Cuban farmers are celebrating this Wednesday 64th anniversary of the signing of the First Agrarian Reform Law by which the rights of that sector of the national economy was vindicated.
The signing of that document by Fidel Castro at Rebel Army general command in La Plata, Sierra Maestra mountain range on May 17, 1959, radically changed the ownership of land in the country, giving it to thousands of peasants who had been working for years, for the benefit of a group of large landowners.
The Agrarian Reform and a series of measures taken by the new Cuban government marked the beginning of the country’s economic recovery, which plunged into rural precariousness due to the obsolete production systems.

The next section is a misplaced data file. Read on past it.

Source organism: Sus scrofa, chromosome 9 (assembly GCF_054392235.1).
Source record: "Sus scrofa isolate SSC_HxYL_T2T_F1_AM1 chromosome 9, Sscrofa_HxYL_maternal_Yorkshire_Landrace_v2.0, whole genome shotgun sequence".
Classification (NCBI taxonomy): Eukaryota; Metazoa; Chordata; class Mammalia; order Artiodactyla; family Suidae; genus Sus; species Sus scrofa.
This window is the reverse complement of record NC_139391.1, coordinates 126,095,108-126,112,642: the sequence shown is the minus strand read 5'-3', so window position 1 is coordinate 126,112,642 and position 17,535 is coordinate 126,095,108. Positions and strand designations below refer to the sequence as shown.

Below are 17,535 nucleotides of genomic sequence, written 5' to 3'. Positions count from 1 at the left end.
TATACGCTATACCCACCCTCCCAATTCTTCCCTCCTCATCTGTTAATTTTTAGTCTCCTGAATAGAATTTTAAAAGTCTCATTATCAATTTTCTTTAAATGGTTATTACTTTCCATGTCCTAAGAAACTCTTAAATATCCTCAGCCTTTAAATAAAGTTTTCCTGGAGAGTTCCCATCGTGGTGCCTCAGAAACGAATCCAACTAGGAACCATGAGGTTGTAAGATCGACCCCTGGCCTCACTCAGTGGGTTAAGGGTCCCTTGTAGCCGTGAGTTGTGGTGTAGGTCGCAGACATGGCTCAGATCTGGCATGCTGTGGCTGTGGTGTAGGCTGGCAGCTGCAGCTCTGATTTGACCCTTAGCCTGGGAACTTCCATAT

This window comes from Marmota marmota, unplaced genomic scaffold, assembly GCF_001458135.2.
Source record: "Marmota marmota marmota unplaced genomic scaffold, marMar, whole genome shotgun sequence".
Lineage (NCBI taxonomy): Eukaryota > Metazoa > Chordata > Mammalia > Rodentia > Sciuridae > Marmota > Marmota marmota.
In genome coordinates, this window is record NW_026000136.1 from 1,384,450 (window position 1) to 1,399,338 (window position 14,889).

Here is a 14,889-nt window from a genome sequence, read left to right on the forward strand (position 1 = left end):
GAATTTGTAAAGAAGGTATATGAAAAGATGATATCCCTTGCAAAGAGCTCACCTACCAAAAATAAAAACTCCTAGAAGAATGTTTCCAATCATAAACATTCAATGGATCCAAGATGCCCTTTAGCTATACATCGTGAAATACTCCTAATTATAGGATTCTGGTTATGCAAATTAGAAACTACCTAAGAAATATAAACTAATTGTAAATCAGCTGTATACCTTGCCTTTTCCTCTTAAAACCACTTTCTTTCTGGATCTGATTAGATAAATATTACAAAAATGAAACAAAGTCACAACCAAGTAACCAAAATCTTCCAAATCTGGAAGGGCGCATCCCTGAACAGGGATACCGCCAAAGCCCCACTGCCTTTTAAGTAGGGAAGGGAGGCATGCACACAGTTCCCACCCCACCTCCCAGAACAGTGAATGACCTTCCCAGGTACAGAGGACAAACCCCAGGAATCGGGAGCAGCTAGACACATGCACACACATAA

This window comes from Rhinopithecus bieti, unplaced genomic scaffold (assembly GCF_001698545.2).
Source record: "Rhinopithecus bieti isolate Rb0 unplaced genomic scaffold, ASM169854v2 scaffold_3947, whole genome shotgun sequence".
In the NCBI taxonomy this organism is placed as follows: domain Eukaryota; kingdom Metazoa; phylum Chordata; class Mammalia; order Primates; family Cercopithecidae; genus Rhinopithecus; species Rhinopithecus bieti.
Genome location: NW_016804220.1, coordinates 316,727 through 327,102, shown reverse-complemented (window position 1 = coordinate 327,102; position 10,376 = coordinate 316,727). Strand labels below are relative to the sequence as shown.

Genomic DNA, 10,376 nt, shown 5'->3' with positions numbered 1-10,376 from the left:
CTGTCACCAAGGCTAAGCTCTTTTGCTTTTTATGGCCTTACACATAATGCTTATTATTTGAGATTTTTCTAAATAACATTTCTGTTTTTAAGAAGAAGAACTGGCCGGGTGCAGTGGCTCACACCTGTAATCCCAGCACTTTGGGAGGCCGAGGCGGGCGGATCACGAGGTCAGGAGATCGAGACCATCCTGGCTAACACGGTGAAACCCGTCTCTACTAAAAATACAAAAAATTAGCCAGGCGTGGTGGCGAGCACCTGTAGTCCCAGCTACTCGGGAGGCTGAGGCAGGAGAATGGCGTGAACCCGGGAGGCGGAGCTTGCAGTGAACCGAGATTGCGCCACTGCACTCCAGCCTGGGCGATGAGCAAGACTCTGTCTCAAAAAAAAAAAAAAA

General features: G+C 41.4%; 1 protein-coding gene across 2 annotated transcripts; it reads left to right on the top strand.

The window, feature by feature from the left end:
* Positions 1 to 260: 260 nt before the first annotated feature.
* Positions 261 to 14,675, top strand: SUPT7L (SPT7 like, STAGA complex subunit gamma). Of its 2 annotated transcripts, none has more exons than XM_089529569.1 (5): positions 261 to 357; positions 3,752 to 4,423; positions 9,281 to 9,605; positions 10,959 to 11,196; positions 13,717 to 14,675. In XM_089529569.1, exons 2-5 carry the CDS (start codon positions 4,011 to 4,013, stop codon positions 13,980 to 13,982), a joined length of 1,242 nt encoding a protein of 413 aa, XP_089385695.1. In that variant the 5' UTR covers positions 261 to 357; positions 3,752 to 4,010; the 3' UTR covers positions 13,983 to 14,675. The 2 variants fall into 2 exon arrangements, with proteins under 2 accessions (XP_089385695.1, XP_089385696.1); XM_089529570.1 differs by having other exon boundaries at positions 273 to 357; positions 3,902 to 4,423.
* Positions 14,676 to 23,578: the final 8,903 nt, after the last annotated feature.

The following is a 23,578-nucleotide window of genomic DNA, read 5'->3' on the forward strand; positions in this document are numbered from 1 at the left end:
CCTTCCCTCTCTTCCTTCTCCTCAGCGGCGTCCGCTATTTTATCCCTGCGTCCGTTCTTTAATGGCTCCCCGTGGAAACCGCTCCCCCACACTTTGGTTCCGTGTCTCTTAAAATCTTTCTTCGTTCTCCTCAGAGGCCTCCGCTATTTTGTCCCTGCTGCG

In that historical context and due to the organization’s results in the Cuban countryside, the National Association of Small Farmers (ANAP) was founded on a similar date in 1961.
President Miguel Díaz-Canel recognized the role of that agricultural force in satisfying the population’s needs and reducing dependence on foreign markets through the proper use of their lands.